This MSP made four changes to its business model, which led to an almost immediate 600 percent improvement in profitability plus double-digit revenue growth.
As Hilltop Consultants prepares to celebrate its 10-year anniversary, Founder and President Jim Turner reflects on the struggles he’s gone through to get the company where it is today. “If you look back more than three years ago, you would find periods where the business operated more like a hobby — making just enough money to make payroll,” he says. In 2010, Turner’s business made a major turnaround after hiring a director of operations who helped him look beyond his top-line business activities. “It’s easy for MSPs [managed services providers] to fall into the trap of thinking that a customer paying $2,500 a month for managed services is $2,500 toward the business’ bottom line,” he says.
“After we started investigating some of our customers and contracts more closely, we discovered that, after factoring in our software licensing, hardware, and labor costs, we were actually $500 in the hole each month for some of our customers.” After the MSP started paying closer attention to its profit margins, it made several changes to its business model during the next 12 months, which dramatically improved its revenue and profitability. Many VARs and MSPs could apply Hilltop’s business decisions to their own practices.
1. Audit your vendors, service providers, business practices.
One of the biggest problems that hinders most resellers is that the business owner spends so much time working for the business that they aren’t able to work on the business. As Turner discovered nearly three years ago, however, overlooking your business processes too long can be costly. One of the first steps Hilltop Consultants took to correct this problem was to audit its entire business, starting with its sales processes and continuing with its vendor and service provider partnerships. The MSP discovered several surprises along the way. “We were constantly failing to adjust customers’ monthly bills whenever they would buy new IT products or services from us,” says Turner. “For example, if a sales rep added 10 seats of antispam filtering to a law firm customer, the salesperson would be paid commissions for the sale, but often the message wasn’t getting to the billing department to increase the customer’s monthly invoice by $100 per month. Each error by itself wasn’t a huge loss, but combined, they become very costly.”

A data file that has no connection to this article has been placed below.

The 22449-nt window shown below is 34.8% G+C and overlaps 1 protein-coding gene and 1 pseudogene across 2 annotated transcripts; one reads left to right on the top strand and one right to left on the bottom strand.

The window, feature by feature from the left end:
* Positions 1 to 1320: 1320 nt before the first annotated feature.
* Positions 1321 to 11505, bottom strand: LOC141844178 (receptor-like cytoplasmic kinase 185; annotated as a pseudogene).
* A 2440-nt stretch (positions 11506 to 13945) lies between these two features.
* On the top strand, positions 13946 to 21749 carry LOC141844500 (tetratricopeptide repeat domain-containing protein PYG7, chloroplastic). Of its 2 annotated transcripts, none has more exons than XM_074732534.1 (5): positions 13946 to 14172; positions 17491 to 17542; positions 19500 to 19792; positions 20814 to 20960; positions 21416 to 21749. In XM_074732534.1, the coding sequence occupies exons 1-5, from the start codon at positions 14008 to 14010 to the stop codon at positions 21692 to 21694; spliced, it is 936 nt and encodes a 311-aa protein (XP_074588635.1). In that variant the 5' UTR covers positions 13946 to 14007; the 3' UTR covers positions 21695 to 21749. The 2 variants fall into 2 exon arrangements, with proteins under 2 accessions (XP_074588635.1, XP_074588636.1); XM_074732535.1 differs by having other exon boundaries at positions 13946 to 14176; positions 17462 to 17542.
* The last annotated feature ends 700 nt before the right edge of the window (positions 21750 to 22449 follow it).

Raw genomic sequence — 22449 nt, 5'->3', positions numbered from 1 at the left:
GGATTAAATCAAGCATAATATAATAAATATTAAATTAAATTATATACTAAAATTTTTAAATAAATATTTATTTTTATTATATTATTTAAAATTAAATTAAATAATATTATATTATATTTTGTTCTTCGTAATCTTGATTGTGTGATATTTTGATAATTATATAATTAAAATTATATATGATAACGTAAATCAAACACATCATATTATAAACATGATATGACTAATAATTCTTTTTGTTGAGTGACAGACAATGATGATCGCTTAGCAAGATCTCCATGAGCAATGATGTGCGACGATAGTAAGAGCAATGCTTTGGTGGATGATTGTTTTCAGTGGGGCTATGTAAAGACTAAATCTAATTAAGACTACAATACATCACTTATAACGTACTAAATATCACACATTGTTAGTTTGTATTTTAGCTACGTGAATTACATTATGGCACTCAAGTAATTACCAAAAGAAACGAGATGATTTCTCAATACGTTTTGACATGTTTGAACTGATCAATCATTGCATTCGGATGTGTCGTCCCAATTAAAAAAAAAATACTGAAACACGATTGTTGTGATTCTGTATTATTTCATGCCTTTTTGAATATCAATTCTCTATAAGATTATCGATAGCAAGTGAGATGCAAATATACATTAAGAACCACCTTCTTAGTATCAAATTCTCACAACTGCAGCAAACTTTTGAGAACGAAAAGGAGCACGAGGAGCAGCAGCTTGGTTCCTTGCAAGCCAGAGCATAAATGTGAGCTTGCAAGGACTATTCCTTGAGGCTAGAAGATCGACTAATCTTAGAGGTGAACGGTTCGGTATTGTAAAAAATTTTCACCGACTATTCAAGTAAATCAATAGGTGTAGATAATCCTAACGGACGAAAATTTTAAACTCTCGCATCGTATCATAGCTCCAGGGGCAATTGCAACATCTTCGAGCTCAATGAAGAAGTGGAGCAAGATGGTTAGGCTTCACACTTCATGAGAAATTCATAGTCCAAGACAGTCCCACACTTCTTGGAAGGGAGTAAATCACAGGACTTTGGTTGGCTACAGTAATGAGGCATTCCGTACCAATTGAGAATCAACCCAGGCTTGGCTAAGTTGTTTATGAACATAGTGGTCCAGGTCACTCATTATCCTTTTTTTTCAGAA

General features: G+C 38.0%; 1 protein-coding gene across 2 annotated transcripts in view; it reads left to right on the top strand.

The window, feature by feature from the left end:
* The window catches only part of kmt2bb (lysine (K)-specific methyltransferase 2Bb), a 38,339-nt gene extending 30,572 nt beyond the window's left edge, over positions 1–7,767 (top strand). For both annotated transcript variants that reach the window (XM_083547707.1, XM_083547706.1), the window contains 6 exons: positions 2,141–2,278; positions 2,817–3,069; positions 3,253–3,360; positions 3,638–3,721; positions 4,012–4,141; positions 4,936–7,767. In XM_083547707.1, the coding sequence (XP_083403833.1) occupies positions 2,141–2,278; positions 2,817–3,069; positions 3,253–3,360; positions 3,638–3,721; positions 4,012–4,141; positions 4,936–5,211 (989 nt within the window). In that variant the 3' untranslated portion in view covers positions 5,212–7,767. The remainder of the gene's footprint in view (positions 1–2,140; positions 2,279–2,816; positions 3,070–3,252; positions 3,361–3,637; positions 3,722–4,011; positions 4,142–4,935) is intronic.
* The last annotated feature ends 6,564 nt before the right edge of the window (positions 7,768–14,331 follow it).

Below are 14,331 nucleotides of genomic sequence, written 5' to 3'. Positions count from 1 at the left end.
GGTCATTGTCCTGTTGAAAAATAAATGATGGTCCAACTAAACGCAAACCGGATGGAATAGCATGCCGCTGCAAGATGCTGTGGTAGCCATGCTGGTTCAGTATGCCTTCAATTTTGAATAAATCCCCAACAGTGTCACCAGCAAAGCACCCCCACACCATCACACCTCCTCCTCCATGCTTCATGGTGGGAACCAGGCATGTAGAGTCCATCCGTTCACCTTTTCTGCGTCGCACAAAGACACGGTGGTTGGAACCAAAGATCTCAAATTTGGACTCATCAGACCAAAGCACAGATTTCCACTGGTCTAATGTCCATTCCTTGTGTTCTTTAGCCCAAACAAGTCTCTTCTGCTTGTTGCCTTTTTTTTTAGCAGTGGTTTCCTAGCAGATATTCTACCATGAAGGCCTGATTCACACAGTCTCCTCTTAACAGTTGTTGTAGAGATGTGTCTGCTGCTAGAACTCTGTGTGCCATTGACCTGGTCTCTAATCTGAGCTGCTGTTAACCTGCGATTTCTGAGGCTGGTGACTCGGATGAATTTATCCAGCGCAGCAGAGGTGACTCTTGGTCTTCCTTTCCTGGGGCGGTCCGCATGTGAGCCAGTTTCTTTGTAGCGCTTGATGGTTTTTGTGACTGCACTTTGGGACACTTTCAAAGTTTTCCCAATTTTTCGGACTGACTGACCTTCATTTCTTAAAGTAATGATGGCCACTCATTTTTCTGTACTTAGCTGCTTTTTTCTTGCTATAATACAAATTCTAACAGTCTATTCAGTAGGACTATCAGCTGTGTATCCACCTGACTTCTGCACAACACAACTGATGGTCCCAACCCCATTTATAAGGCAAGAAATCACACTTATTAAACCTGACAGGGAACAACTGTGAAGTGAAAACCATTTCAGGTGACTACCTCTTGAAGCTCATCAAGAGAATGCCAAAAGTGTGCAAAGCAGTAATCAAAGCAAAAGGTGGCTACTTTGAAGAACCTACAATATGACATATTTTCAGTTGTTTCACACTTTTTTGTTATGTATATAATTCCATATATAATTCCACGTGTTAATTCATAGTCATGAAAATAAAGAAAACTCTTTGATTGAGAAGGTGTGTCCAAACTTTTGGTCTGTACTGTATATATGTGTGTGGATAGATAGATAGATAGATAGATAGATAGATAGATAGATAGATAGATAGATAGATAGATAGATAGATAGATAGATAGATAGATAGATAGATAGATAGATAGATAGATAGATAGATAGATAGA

Another area where Hilltop found it was losing money was with one of its cloud service providers. “They used a complex algorithm to determine customers’ monthly charges, which was impossible to figure out, let alone to explain it to customers who expected a flat fee each month,” says Turner. “We ended up losing money on several customers’ cloud storage during months where they had spikes in data and/or bandwidth usage.” Hilltop investigated alternative cloud service providers and found a couple providers that used straightforward pricing models, including Dropbox, which recently added a business offering for channel companies.
A third area where the MSP’s audit led to changes was with its data backup and antivirus (AV) vendor partners. “The ones we had been using didn’t integrate with our Kaseya RMM [remote monitoring and management] and ConnectWise PSA [professional services automation] tools, which meant we had to view multiple portals for each customer, thereby taking more time to manage each customer and increasing the chances of overlooking problems,” he says. After identifying this issue, Hilltop stopped using its previous backup and AV vendors and replaced them with solutions that included APIs (application program interfaces) with ConnectWise and Kaseya.
2. Sell bundled IT solutions and services.
Few MSPs need to be convinced about the value of selling bundled solutions — higher revenue, easier technology management, better scalability, etc. However, convincing customers they should buy your bundled offering is where things fall apart. Turner picked up some valuable tips on this topic through his Robin Robins peer group, where he was introduced to master MSP CharTec. “After meeting CharTec CEO Alex Rogers, I enrolled in CharTec Academy, which is a two-day hands-on MSP training class that includes practical tips from Alex himself as well as CharTec’s vendor partners,” says Turner. The biggest takeaway from the training was that too many MSPs look and act the same, which causes their offerings to be viewed as commodities by their customers.” Upon his return from the academy, Turner added two new practices to his business to better stand out from his competitors. “First, we started selling HaaS [hardware as a service], using CharTec’s BDR [backup and disaster recovery] appliances,” he says. Turner has to admit, however, it wasn’t until sometime after initially selling HaaS that he started to really appreciate its value after he lost a deal to a competitor that had rolled a business-class firewall — which normally costs around $1,500 — into a customer’s service-plan proposal, causing Hilltop to lose the bid. “About a month later, we went up against the same competitor, bidding on a job that was four times larger than the first deal.” Knowing what he was up against, Turner included a HaaS BDR and business-class firewall in his service agreement, plus he added one additional differentiator that’s become part of his standard service contracts.
A second new business practice Hilltop Consultants added is loaner equipment. “With every service agreement, we let prospects know that we’ll provide them with a loaner laptop, iPad, projector, or air conditioning unit any time they need it,” he says. Of all those options, which one do you suppose customers most often take Hilltop up on? Hint: It’s not the iPad. “Throughout the summer months, we’ll have customers whose AC systems fail in their server rooms, and they’ll reach out to us for our loaner, which is a 17,000 BTU unit on wheels,” he says. “This special perk saves them from hours of downtime, and to my knowledge, no other MSP offers this service. Plus, even if they don’t use the loaner service, it’s a great conversation piece and lets clients know we have our act together, and we’re prepared to take care of all their IT needs.”